not quite the same but I have a similar experience but my eldest brother. Mark had a vicious melanoma, I think I have that right. It was virtually untreatable.
He was only given 8 weeks from diagnosis, he lasted 7.
He lived in Scotland & his wife found a great Care home for him.
We all took 1 day at a time and tried to keep things as normal as possible but it was impossible to do this all the time.
The one one thing we took from it all was that there was no right or wrong way of dealing with the situation. Nothing can prepare you for it. We took in old photographs, talked about all the good times, sat and watched TV with him.
My wife is also fighting her own battle with secondary breast cancer which is in her liver & spine.
It has changed our relationship but I’m determined that it’s not going to tear us apart.
Thanks ann-m. She is indeed I guess, which is something.
@ victoriamccormick That's a lot to take in over a short period of time. My Mum was very unlucky in that it was Metaplastic TNBC (It's rare, and I read varying sources giving figures of between 1%-10%) & it was Chemo-resistant.
Hopefully the prognosis will be positive. I know it didn't work out in our case but Cancer treatments these days are excellent. They can do a lot. Do you know what kind of cancer it is?
And don't let it get in the way of life if possible. I remember the day the oncologist gave my Mum the diagnosis. (1, 2 months but certainly under a year). I was on my phone the next day on booking.com sending my Mum and Dad off to Weston for a break (Had always wanted to go). At that point the brain was in relatively good shape and she absolutely loved it. I also went up one day and there's a lot of happier memories from that time.
Feel free to message me if you want to talk about anything.
I can understand how difficult it must be for you. My mum was diagnosed with breast cancer last week, along with secondary breast cancer in the lung, liver, spine and pelvis. We are waiting on a bone scan and will know this week hopefully what course of treatment they will give her. I am dreading them saying that it is too advanced to treat. She is 59 years old.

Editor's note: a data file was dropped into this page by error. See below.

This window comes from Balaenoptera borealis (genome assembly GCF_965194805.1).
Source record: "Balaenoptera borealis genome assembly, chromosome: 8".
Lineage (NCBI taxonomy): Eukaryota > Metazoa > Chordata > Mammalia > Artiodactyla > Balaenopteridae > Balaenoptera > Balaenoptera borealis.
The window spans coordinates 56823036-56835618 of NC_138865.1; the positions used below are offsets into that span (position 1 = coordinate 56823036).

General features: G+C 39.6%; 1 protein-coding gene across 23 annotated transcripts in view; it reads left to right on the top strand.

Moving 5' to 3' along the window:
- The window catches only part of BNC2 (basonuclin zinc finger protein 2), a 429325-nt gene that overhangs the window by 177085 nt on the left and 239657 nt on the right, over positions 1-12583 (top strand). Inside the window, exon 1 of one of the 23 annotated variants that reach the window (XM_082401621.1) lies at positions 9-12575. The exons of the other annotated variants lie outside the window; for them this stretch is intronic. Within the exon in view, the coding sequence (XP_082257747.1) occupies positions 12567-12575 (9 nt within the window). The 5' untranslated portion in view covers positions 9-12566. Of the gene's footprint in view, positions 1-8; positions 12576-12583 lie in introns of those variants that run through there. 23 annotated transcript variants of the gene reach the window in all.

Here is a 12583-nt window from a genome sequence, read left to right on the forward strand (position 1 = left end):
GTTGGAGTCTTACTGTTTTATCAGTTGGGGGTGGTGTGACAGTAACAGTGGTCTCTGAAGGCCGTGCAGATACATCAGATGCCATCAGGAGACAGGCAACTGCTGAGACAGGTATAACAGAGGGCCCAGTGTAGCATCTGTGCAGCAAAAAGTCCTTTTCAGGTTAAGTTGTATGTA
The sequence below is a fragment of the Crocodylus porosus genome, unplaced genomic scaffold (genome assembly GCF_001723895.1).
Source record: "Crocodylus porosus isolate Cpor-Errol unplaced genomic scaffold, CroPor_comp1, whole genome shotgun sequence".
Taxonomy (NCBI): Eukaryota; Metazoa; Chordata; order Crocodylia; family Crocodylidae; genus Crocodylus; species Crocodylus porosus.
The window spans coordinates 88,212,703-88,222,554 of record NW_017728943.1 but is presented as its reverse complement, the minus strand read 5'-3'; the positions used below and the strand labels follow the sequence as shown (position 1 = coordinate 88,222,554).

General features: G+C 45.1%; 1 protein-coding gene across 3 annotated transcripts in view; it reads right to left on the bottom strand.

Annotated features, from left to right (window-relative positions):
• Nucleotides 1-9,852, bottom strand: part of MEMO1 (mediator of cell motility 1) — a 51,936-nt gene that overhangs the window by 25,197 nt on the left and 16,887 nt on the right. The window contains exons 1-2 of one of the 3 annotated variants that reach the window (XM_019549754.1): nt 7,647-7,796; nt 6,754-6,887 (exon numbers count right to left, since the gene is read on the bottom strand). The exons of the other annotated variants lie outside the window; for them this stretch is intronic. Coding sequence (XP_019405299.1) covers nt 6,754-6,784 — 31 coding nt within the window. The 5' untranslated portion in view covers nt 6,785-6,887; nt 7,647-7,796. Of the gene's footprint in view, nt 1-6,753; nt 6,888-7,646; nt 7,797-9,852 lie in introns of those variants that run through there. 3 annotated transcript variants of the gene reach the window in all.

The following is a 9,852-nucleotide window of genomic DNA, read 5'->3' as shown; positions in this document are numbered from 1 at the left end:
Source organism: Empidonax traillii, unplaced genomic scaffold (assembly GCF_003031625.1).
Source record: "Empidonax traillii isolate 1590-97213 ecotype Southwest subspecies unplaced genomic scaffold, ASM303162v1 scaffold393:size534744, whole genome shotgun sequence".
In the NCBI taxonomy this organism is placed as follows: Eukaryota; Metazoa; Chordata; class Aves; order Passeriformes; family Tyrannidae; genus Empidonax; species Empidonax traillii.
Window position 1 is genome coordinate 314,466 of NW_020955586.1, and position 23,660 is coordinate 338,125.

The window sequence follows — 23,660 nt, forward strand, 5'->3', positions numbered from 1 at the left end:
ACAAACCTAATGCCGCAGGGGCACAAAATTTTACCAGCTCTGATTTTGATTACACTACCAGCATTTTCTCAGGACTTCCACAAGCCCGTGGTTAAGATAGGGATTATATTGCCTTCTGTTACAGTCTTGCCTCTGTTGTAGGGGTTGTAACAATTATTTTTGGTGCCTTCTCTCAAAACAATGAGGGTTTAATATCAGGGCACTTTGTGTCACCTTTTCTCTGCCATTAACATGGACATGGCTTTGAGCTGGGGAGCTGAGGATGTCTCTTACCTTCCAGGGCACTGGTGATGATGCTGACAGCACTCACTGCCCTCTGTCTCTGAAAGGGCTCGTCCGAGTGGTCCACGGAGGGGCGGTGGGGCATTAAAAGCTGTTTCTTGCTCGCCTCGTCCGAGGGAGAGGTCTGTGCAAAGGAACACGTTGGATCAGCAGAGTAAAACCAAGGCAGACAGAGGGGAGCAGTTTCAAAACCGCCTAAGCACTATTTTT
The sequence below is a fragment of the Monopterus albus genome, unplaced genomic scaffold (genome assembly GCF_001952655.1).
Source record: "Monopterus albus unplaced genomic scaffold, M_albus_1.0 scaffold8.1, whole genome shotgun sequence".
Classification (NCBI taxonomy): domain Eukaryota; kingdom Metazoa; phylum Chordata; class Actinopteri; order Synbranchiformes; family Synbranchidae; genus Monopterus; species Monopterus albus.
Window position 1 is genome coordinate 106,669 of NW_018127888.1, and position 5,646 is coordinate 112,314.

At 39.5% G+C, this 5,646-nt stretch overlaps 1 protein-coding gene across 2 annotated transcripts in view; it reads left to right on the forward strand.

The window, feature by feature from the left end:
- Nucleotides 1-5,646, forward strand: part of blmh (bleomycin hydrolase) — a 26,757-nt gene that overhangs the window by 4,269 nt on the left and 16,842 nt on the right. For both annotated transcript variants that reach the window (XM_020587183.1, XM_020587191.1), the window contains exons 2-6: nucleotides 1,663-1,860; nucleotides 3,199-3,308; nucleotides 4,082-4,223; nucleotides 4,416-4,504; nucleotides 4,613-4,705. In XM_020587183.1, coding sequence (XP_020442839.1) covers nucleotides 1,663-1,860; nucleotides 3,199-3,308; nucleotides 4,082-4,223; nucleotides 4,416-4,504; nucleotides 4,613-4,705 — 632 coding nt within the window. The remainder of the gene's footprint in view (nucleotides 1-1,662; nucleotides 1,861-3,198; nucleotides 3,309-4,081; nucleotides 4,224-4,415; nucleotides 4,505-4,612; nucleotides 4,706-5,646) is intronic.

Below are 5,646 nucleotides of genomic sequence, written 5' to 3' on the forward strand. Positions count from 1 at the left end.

So sorry to hear your news J & sending best wishes to you & family.
Thankfully, she is now free of it all.
Hi, I am so sorry you are going through this , I had the same with my mum sadly and she was hallucinating come the end which was very distressing for us all. She stopped going up to bed as she was afraid of never waking up bless her and forbid us to put a bed downstairs for her but we had to eventually as she was sleeping on the sofa but the day it arrived she passed away that afternoon, it was very quick come the end which was a relief for us all as its so hard to see.
Got some nurses and such helping out yes. Not much they can do really but they're very nice and doing as much as they can.
From a personal point of view this has always been one of my worst fears. Seeing somebody lose their mind before their life so to speak, it's like losing someone twice if that makes sense. The deterioration has been quick and vicious so far. She has a special bed downstairs but she couldn't settle tonight. Kept asking me to get her into bed. Of course I'd tell her she's already in bed and she would say "I know" but then repeat the same question again. Eventually in tears at the frustration of wanting to go to bed.
So yeah, secondary brain cancer is nasty and wicked to say the least. I'm trying to take comfort in the fact that she's not in any pain (Where would we be without Morphine) but it's not helping as much as I wish it would.
So sorry to hear about your mum.
I haven’t been in this position, so I don’t have a similar experience to share, however, I just wanted to acknowledge your post as this is a quieter part of the forum.
Are you in contact with the local hospice &/or palliative care team?
Also, there’s info on the main bcc site here, or do give the helpline here a ring if you feel you need to talk it through.
Sending best wishes
My mum found a lump around July last year, "Probably benign" was the initial statement I guess, but they wouldn't know until biopsy was done. Biopsy was done shortly after, it wasn't just cancerous but Metaplastic TNBC, a very rare type. Intense chemo followed and we thought it was going well really. Lots of changes in her mood and dietary needs among other things, not unusual.
However, soon after the chemo finished we took her to hospital due to intense neck pain and balance problems. She was kept in for various scans and unfortunately it had spread to the Brain and Spine. All of this during quite intense chemotherapy. It was completely chemo-resistant.
Outlook is 1-2 months possibly, but no more than a year. I won't forget hearing those words from the doctor for a long time. That was last month, and she's getting a little worse with each passing day. She's 63 years old. Seeing her suffering with such a vicious form of cancer is difficult to say the least. Words don't really do it justice.
Lifes a lottery I suppose, be lucky. Would be interested to hear from others who've been in similar situations on making these last few days weeks (Hopefully months) as comfortable as possible.